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BACKGROUND: Clinical decision support systems (CDSS) can modify clinician behaviour, yet the factors influencing their effect remain poorly understood. This study assesses the feasibility and acceptability of a CDSS supporting diagnostic and treatment decisions for patients with suspected stable angina.
METHODS: Intervention The Optimising Management of Angina (OMA) programme includes a CDSS guiding investigation and medication decisions for clinicians managing patients with new onset stable angina, based on English national guidelines, introduced through an educational intervention. Design and participants A mixed methods study i. A study of outcomes among patients presenting with suspected angina in three chest pain clinics in England before and after introduction of the OMA programme. ii. Observations of clinic processes, interviews and a focus group with health professionals at two chest pain clinics after delivery of the OMA programme.
OUTCOMES: Medication and cardiovascular imaging investigations undertaken within six months of presentation, and concordance of these with the recommendations of the CDSS. Thematic analysis of qualitative data to understand how the CDSS was used.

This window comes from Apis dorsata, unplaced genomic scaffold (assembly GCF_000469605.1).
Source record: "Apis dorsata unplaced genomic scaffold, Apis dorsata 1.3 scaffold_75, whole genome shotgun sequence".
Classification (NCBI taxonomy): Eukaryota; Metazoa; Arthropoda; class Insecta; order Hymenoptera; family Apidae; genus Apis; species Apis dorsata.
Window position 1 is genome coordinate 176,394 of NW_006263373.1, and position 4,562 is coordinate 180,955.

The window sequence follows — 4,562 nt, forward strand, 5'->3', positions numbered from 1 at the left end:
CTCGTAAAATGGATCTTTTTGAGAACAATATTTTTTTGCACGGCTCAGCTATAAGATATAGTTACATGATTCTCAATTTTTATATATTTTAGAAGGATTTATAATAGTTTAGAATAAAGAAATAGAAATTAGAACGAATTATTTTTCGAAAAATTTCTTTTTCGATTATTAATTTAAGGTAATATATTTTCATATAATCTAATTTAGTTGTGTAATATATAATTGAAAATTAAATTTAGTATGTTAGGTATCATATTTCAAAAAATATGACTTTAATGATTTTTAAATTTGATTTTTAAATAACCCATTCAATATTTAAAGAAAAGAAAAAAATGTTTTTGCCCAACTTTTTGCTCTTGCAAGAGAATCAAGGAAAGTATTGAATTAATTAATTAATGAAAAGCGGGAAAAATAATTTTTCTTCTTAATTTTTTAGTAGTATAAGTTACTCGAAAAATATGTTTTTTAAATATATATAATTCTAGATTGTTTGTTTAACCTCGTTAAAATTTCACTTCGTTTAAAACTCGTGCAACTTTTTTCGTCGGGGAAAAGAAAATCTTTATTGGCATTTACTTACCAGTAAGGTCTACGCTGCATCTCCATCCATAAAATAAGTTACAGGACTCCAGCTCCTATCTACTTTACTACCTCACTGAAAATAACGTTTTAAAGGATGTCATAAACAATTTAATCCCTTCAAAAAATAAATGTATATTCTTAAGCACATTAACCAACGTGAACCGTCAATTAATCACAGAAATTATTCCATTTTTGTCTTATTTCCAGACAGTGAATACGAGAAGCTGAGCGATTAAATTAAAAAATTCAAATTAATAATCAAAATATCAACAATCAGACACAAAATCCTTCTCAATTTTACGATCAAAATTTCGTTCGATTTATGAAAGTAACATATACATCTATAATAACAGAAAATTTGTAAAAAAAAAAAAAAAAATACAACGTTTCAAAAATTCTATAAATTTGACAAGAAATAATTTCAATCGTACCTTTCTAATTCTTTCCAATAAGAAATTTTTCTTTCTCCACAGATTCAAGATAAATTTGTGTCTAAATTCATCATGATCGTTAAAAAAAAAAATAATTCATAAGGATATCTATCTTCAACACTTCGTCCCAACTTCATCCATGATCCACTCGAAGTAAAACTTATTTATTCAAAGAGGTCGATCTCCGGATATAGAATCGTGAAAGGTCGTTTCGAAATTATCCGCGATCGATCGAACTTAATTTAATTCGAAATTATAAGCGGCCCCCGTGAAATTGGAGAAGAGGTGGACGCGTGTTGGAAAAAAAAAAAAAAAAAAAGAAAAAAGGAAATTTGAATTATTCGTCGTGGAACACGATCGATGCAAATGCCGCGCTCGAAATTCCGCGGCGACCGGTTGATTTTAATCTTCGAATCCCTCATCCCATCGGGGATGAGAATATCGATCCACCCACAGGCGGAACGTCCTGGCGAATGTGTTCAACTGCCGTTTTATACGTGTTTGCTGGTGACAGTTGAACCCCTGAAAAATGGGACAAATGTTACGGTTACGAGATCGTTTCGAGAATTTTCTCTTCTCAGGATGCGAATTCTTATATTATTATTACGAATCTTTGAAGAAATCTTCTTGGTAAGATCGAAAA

RESULTS: Data were analysed for 285 patients attending chest pain clinics: 106 before and 179 after delivery of the OMA programme. 40 consultations were observed, 5 clinicians interviewed, and a focus group held after the intervention. The proportion of patients appropriate for diagnostic investigation who received one was 50 % (95 CI 34-66 %) of those before OMA and 59 % (95 CI 48-70 %) of those after OMA. Despite high use of the CDSS (84 % of consultations), observations and interviews revealed difficulty with data entry into the CDSS, and structural and practical barriers to its use. In the majority of cases the CDSS was not used to guide real-time decision making, only being consulted after the patient had left the room.
CONCLUSIONS: The OMA CDSS for the management of chest pain is not feasible in its current form. The CDSS was not used to support decisions about the care of individual patients. A range of barriers to the use of the CDSS were identified, some are easily removed, such as insufficient capture of cardiovascular risk, while others are more deeply embedded in current practice, such as unavailability of some investigations or no prescribing privileges for nurses.